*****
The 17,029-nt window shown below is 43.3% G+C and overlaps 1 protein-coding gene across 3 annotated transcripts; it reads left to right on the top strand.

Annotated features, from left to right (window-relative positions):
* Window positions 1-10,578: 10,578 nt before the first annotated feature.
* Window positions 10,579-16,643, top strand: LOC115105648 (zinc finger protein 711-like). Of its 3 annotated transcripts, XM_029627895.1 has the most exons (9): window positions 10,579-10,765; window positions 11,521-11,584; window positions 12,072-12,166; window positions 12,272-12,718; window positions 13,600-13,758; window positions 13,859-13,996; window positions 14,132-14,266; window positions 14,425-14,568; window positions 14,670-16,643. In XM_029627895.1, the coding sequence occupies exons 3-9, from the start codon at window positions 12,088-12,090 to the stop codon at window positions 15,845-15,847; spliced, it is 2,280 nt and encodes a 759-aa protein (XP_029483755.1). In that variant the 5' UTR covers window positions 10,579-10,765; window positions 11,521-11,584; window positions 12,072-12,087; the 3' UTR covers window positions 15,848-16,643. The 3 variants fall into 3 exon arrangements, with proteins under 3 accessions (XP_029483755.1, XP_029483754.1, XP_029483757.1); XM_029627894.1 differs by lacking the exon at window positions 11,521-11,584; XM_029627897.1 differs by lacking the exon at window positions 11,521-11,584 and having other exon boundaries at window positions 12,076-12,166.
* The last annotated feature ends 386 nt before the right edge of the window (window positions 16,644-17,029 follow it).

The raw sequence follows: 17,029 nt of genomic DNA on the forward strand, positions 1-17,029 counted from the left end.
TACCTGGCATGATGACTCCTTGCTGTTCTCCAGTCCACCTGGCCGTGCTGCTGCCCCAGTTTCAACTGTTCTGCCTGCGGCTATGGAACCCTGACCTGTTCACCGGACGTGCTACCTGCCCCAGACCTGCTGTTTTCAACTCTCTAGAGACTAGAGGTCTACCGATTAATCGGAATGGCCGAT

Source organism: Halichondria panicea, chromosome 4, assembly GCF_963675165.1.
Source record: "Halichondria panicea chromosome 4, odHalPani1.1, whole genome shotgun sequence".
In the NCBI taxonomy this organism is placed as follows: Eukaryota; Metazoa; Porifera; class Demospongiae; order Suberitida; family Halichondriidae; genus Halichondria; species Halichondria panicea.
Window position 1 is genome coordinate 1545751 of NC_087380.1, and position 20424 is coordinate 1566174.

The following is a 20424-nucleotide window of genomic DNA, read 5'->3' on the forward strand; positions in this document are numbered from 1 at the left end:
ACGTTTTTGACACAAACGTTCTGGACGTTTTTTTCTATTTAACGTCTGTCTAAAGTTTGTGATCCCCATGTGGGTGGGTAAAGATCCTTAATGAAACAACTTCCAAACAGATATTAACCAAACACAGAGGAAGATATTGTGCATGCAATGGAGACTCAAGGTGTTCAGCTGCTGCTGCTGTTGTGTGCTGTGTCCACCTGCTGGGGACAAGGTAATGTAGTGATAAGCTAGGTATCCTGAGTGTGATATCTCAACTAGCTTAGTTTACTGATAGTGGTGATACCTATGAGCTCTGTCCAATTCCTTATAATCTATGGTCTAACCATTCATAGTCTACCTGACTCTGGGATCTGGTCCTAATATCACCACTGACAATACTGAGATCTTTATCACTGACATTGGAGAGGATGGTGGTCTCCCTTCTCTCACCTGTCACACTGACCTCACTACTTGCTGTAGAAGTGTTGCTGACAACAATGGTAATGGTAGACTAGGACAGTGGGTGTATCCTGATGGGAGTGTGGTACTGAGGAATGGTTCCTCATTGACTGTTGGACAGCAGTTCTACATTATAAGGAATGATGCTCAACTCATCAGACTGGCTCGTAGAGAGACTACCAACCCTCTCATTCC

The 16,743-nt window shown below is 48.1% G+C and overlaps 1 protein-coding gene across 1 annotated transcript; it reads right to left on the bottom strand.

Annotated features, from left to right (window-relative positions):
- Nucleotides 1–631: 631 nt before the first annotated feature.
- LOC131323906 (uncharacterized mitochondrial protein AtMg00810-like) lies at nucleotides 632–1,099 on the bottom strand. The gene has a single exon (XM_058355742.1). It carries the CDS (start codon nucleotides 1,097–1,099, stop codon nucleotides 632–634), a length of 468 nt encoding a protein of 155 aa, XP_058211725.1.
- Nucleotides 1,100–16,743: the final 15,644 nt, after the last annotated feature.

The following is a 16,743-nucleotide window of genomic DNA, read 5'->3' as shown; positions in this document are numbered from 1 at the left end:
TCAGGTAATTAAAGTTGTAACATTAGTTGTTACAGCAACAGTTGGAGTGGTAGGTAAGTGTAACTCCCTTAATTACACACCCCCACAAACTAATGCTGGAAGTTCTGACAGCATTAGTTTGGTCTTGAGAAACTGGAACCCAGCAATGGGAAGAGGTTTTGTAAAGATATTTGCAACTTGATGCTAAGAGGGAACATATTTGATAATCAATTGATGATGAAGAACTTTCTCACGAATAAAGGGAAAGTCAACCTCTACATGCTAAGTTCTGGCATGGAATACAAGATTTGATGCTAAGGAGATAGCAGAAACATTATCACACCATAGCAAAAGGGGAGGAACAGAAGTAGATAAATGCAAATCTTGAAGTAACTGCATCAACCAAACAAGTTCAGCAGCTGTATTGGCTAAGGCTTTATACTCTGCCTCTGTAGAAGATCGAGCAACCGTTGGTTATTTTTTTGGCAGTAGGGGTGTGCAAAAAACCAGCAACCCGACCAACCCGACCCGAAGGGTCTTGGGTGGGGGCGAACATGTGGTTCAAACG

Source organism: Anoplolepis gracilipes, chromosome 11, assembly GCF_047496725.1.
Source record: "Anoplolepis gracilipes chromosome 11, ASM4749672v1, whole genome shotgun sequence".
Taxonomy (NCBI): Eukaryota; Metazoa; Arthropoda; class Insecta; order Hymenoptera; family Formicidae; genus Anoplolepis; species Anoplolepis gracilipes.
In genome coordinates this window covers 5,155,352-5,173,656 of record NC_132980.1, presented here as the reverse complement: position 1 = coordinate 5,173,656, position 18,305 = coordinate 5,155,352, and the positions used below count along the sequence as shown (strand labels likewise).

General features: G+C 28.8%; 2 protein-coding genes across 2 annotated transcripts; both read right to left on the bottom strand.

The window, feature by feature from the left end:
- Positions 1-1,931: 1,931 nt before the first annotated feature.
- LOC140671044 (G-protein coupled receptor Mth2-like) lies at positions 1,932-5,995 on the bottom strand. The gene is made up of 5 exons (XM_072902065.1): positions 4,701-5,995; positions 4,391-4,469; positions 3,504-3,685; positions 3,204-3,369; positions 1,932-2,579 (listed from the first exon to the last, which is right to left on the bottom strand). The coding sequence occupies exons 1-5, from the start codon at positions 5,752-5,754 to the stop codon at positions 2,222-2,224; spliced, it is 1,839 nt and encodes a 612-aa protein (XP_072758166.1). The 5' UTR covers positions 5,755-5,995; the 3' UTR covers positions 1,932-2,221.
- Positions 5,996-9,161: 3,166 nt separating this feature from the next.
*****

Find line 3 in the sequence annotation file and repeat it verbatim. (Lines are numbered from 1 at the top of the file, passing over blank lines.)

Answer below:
* Window positions 1-10,578: 10,578 nt before the first annotated feature.